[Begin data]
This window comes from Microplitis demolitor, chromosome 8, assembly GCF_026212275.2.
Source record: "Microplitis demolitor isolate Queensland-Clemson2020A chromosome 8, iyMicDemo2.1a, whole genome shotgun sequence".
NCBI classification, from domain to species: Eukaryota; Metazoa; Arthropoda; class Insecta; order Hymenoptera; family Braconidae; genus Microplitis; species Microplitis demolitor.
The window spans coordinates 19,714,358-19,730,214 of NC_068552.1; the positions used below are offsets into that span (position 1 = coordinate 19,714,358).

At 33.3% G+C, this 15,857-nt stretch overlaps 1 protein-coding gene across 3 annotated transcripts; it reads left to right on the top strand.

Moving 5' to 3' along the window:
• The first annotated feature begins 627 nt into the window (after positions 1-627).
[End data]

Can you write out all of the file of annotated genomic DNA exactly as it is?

This window comes from Microplitis demolitor, chromosome 8, assembly GCF_026212275.2.
Source record: "Microplitis demolitor isolate Queensland-Clemson2020A chromosome 8, iyMicDemo2.1a, whole genome shotgun sequence".
NCBI classification, from domain to species: Eukaryota; Metazoa; Arthropoda; class Insecta; order Hymenoptera; family Braconidae; genus Microplitis; species Microplitis demolitor.
The window spans coordinates 19,714,358-19,730,214 of NC_068552.1; the positions used below are offsets into that span (position 1 = coordinate 19,714,358).

At 33.3% G+C, this 15,857-nt stretch overlaps 1 protein-coding gene across 3 annotated transcripts; it reads left to right on the top strand.

Moving 5' to 3' along the window:
• The first annotated feature begins 627 nt into the window (after positions 1-627).